When it's dark outside and the village is lit I can almost see the Ohio town of my childhood. It is the same sort of idyllic-looking village of Victorian architecture, wrapped around the a lake shore, often blanketed with snow at Christmas-time. When I was a little girl they used to play Christmas carols on loudspeakers so they echoed throughout the down-town streets and wrap the lighthouse with Christmas lights. I also see the many towns and villages scattered through the Blue Ridge mountains from North Carolina through Virginia and West Virginia and Ohio. This is because for more than a quarter-century my family drove home each year for Christmas. When we first started the trip in the early 1980s we had just moved to North Carolina. It took forever on winding mountain highways, 14-16 hours. One year it took us 22 hours because of a traffic jam. We took a crazy, tilt-a-whirl tour through tiny towns like Mount Airy and Fancy Gap. The houses near Charleston, West Virginia seemed to cling like barnacles to the sides of cliffs. Nowadays, the new highways cut a great deal of time off trip. You can sometimes make it 10 hours. But you still pass many of those rural villages. The snowy, stacked mountain towns, all lit and decorated, come back to me when I see our village.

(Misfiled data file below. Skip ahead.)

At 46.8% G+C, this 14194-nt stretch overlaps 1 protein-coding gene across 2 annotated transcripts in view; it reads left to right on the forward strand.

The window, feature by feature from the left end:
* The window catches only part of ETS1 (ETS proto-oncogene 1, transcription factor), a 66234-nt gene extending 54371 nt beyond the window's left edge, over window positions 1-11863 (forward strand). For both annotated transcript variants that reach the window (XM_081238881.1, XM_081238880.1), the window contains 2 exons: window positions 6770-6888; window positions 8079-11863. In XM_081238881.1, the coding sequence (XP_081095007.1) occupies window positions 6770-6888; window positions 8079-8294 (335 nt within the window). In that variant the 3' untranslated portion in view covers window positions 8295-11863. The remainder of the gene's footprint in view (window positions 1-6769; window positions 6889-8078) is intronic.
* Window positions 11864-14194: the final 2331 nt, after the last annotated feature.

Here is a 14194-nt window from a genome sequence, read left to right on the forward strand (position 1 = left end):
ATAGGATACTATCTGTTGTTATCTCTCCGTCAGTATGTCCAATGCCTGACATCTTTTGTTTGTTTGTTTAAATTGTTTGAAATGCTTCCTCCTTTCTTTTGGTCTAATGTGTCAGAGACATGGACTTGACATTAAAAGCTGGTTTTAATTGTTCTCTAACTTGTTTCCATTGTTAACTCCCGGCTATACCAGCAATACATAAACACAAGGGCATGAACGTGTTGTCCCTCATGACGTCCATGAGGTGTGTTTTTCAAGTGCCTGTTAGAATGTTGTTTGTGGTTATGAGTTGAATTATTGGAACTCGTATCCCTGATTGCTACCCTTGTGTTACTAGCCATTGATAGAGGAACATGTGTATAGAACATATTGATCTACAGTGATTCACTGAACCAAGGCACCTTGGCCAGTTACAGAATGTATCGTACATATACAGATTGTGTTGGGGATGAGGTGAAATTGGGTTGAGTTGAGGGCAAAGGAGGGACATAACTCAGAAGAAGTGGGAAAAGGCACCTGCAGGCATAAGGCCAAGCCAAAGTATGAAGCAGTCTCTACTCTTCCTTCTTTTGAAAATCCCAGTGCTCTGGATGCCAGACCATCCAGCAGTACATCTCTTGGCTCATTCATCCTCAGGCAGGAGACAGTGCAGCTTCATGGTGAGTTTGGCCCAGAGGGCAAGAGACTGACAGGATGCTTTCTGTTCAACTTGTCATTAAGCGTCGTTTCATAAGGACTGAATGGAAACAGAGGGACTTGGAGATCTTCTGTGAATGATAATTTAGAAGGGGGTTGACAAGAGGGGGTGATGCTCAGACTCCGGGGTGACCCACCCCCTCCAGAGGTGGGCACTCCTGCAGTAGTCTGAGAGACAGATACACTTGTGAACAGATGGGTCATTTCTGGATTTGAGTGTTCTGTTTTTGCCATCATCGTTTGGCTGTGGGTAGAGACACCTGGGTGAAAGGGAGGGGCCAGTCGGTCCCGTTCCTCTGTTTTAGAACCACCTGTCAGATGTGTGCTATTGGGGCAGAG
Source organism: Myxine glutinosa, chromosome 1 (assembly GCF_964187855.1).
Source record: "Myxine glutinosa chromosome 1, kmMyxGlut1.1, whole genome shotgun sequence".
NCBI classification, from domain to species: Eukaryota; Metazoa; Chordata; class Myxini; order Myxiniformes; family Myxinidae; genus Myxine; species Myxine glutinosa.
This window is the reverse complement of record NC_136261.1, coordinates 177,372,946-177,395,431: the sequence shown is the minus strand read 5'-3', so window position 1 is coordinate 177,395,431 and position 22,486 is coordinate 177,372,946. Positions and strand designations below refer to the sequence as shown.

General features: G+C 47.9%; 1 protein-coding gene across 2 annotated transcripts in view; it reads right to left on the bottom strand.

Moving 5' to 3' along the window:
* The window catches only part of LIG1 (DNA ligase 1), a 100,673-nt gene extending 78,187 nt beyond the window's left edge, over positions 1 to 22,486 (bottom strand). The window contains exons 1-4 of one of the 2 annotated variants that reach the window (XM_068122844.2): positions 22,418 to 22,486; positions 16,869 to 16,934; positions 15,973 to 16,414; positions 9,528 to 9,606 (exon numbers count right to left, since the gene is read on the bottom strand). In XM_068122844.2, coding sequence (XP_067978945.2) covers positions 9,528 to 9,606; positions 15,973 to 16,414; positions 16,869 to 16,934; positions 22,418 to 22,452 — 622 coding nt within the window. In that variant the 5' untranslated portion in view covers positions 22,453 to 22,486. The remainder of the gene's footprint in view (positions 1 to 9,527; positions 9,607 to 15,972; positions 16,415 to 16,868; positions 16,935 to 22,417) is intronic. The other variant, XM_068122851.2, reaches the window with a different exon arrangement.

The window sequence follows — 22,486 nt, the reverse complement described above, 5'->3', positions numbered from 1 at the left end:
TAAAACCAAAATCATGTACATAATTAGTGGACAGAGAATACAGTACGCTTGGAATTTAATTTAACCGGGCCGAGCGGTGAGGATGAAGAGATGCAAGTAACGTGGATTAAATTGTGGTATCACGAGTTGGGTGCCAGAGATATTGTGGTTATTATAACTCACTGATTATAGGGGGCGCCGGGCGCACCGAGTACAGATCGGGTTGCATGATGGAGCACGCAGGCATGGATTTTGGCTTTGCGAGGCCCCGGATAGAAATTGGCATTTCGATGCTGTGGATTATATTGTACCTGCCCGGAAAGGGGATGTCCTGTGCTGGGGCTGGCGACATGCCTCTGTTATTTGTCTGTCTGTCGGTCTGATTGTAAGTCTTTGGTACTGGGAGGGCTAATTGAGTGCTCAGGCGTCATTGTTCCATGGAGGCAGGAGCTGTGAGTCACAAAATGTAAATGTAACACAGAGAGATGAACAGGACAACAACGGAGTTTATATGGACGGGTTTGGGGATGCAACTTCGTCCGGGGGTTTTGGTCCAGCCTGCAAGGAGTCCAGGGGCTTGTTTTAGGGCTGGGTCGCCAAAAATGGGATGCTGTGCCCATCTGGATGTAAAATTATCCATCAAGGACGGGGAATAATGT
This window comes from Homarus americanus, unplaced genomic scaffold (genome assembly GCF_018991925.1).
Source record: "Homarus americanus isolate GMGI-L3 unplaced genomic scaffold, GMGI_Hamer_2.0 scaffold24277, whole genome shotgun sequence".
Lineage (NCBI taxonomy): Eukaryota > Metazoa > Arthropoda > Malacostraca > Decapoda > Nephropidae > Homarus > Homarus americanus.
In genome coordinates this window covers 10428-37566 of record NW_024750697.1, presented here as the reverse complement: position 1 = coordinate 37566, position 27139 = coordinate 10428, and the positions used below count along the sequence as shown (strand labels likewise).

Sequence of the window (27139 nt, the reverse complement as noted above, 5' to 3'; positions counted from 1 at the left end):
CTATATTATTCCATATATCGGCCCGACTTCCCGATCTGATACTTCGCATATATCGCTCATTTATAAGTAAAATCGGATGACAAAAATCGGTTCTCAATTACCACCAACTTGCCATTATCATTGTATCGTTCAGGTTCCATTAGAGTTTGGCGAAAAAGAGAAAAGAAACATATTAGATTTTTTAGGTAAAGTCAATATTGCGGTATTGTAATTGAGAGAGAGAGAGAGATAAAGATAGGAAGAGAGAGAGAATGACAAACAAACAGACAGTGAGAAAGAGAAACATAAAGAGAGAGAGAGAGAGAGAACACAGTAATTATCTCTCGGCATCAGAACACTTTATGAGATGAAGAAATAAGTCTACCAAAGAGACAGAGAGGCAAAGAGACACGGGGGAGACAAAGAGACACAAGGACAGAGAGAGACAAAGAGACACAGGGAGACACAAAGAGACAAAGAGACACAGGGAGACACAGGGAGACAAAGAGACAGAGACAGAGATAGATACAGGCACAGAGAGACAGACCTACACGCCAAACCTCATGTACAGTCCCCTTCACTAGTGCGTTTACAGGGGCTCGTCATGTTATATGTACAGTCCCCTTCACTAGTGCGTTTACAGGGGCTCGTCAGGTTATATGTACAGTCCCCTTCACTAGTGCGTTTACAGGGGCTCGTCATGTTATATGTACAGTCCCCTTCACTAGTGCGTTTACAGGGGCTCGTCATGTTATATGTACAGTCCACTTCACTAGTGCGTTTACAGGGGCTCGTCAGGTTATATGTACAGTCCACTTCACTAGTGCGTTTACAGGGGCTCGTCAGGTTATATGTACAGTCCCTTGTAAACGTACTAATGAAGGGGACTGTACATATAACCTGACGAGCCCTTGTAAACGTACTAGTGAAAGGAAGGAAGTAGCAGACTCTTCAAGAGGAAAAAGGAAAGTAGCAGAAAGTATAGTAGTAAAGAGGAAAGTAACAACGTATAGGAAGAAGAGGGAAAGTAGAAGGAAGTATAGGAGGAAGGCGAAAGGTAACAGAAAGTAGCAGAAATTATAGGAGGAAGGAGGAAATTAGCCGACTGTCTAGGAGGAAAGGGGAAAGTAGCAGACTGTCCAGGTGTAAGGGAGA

Who would of thought that dreaded drive would ever be missed? But I do miss it. A few years ago my grandparents, aged 90 and 88, decided to spend the winter on the Texas shore. We spent our Christmas here. After so many years of wishing we could stay home for Christmas it seemed very quiet. Yes, we didn't have to sleep on bunk beds in the basement, but where were all the crowds of cousins and old friends? Christmas lights aren't half as festive when it's 75 degrees. And crazily enough, I actually missed the trip. I miss the mountains passing outside my windows, the sleeping towns covered in snow, the truck stops and landmarks, the scratchy Christmas carols on static radio stations.

My grandfather died shortly after his second Texas Christmas. The day before he'd gotten a speeding ticket driving home from their condo! My grandmother decided to come down here for Christmas and spent two holidays here. But this year when she came her visit was cut short. She became increasingly frail and unable to do things for herself and finally began having hallucinations. The doctors say she has Parkinson's with dementia and told us sending her home would help. So we took her back and the hallucinations did cease. But when I talked to her on the phone yesterday she was nearly in tears because she can't remember things she used to know.